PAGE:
On the street where I live: Canine reflections 4.0

Spoiler alert! This blog is co-written with my humans though the opinions expressed, and discoveries noted are entirely my own. My humans actually have a lot of time to co-write with me, as they are now both retired. Six  months! Wow. When retired, the gaze of humans shifts, from that of the workplace where home is a place of retreat, to retirement where home is host to most if not all of life. So retirees notice what I have always noticed, especially on the street where I live, and have done so for just a few days shy of two years now. So you may well ask, what happens on my street?

The house across the way is for sale. It is a large five bed/four bath home almost totally cleaned out and upgraded. The rather eccentric elder lady has I believe moved to the coast, so her family fixed up the place, which given the coming and going of trades and restoration folks over several months indicated that considerable TLC was necessary. It would be great for a large family; with I must add a young and energetic dog who like me loves to chase and be chased.

On a more contentious note school is back in, that is the overloaded secondary school whose field backs onto our garden. The school is two hundred students over capacity which means that when school is out (and it seems few students walk or ride home these days) parents or guardians wait for their charges up and down our crowded street and most importantly at the edge of our driveway. It was disconcerting for my female human to ask a woman in a car to move so we could enter our driveway only to be given the parental finger. My fatherly human considered photographing and sharing publicly licence plate numbers (he is a fine photographer for sure and could make them really look clear and good) but thought that to be unnecessarily  combative.

University students are a delight, many who live here given the ten-minute walk to and from campus. I wish them well in their academic endeavours. My job is to welcome them energetically when they pass our living room window. For a small dog, I can produce quite a shrill bark. Some owners would find this distressing, even annoying when continuing for an extended period of time. My motherly human still cuddles me and shows a most affectionate love. I am less certain of my fatherly human’s feeling in the matter. Good guy, but . . .  

Many delivery folks from shops as diverse as Henry’s Camera, Lee Valley   Amazon and others regularly leave gifts at the door. Sometimes they are for me but most often for the lady of the house. They come, rain or shine, summer and winter, all deserving an appropriate greeting. That said, if they are male, tall and wearing dark clothing and they step into the house, things change. Intense scrutiny accompanied by high decibel interrogation must occur. Be warned.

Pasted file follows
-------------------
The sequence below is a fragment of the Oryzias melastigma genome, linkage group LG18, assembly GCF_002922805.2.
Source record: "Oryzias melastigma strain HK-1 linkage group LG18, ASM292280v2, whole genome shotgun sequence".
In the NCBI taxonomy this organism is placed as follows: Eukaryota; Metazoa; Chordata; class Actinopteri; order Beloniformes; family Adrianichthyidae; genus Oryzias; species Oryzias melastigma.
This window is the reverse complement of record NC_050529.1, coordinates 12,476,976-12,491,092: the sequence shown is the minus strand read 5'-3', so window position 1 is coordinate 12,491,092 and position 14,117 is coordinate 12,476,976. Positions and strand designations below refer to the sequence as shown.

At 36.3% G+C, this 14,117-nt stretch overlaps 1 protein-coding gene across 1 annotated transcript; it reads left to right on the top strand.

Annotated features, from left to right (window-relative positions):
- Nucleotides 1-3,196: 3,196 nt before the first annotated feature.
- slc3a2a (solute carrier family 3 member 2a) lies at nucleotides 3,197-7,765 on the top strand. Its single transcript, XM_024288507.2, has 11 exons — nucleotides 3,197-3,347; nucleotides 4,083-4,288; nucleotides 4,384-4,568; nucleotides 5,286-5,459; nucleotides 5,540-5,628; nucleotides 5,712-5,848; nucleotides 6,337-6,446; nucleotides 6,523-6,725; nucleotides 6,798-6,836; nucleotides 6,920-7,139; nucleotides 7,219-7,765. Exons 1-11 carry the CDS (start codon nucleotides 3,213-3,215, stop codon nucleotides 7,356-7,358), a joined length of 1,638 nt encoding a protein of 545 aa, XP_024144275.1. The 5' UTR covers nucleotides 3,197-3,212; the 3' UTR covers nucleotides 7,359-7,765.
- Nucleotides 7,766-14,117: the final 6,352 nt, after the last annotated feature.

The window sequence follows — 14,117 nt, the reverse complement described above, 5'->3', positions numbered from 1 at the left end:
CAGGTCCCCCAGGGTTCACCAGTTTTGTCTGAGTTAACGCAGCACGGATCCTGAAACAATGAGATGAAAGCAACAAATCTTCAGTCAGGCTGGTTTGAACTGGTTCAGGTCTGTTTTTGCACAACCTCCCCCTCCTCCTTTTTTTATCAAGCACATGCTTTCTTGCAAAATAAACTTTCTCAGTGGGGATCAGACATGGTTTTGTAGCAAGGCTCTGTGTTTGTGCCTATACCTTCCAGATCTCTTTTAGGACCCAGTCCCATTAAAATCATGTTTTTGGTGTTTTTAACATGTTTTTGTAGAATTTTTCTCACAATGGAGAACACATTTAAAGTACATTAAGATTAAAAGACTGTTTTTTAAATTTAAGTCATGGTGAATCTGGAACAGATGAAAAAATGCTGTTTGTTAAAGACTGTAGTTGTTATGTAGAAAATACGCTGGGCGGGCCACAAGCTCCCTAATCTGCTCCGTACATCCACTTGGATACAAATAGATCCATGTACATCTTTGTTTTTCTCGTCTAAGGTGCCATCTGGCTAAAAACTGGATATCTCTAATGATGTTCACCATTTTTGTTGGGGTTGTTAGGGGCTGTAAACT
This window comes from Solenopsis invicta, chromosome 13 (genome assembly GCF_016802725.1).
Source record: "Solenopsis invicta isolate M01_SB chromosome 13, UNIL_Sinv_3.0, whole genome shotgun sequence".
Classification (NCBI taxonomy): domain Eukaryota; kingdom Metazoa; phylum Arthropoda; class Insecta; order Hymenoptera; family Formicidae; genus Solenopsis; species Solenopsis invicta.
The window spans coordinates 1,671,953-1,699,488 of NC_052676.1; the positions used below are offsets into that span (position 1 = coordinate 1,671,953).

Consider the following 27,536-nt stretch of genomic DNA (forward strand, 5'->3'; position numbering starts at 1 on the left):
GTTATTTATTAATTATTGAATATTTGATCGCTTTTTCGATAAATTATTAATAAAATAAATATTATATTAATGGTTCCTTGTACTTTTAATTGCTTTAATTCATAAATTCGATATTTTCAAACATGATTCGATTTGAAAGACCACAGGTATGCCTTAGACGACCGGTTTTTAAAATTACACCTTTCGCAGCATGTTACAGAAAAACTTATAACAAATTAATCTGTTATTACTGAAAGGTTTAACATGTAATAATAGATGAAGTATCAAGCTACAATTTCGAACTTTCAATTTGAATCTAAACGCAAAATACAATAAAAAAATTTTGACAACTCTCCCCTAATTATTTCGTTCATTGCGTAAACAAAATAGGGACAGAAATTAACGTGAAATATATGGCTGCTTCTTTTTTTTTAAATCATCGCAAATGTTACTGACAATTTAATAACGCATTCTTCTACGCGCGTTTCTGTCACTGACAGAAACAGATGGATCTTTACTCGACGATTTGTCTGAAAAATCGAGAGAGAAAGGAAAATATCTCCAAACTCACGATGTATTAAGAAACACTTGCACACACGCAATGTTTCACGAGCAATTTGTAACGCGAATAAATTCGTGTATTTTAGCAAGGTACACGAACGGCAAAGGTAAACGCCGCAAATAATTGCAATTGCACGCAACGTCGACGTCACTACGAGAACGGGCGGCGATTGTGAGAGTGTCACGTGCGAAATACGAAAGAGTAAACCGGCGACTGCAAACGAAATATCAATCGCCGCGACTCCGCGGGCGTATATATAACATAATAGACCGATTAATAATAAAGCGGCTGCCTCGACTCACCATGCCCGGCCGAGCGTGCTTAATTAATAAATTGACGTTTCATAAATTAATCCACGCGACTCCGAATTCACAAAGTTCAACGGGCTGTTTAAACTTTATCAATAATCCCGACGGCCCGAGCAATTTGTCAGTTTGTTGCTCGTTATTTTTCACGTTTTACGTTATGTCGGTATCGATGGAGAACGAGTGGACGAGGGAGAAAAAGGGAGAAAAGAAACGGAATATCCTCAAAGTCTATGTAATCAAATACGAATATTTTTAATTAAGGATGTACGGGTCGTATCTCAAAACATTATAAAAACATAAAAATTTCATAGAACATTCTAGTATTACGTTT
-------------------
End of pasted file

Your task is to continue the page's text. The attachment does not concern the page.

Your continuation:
My street does have its mystery folk, whether a lonely walker or fragile lookout. Looking out is not however a bad thing, as most of us have had nocturnal interlopers go through unlocked cars and even shoot up in a garage. We have the best neighbours we have ever had, but some are tidier than others. Five to seven cars parked on a neighbour’s front lawn sort of reminds me of the Munsters’ 1960s sitcom. The poor folks across the street must look the other way as best they can. Finally, we do have the nicest from lawn in our part of the hood, but the competition is low. And thank goodness ninety-year-old George across the street has a truck and can still drive it so we can deposit mountains are garden clippings at the refuse centre.

Other more perfunctory things occur on our street. I have gotten over my fascination with garbage and recycling collection. Trucks from the local fire station no longer paralyze me with fear; they have a job to do – Thanks as always to all first responders. We did have a bear in the carport next door, but can you believe, I was asleep at the time! We have watched the occasional teenage party down the block – my humans did call the police when kids were stopping cars trying to pass clusters of young partiers. The parents told us the next day that they were home all along – Really! Must have been watching Heartbeat for the third time on Knowledge Network. They are however interesting neighbours as they were the first people we met who actually had COVID at the start of the pandemic.

I must add that often there seems to be nothing happening on our street. To that end, I continue to bark, hoping to attract if not attention but engagement with anything or anyone who might be seeking companionship.

So you ask, and concerning music, do I have a favourite song from a favourite musical? Of course. It goes like this:

I have often walked down this street before, But the pavement always stayed beneath my feet before, All at once am I several stories high, Knowing I’m on the street where you live

My Fair Lady

I wonder about the street where you live. Streets can be marvellous communities within communities. We know each other, but not too well if  you get my drift. Physical co-location does create interesting possibilities. If I can attract some more dogs, well we shall have a street party, just like the dog park, but here, “at home” on the street where we live.

Paws, Juno.

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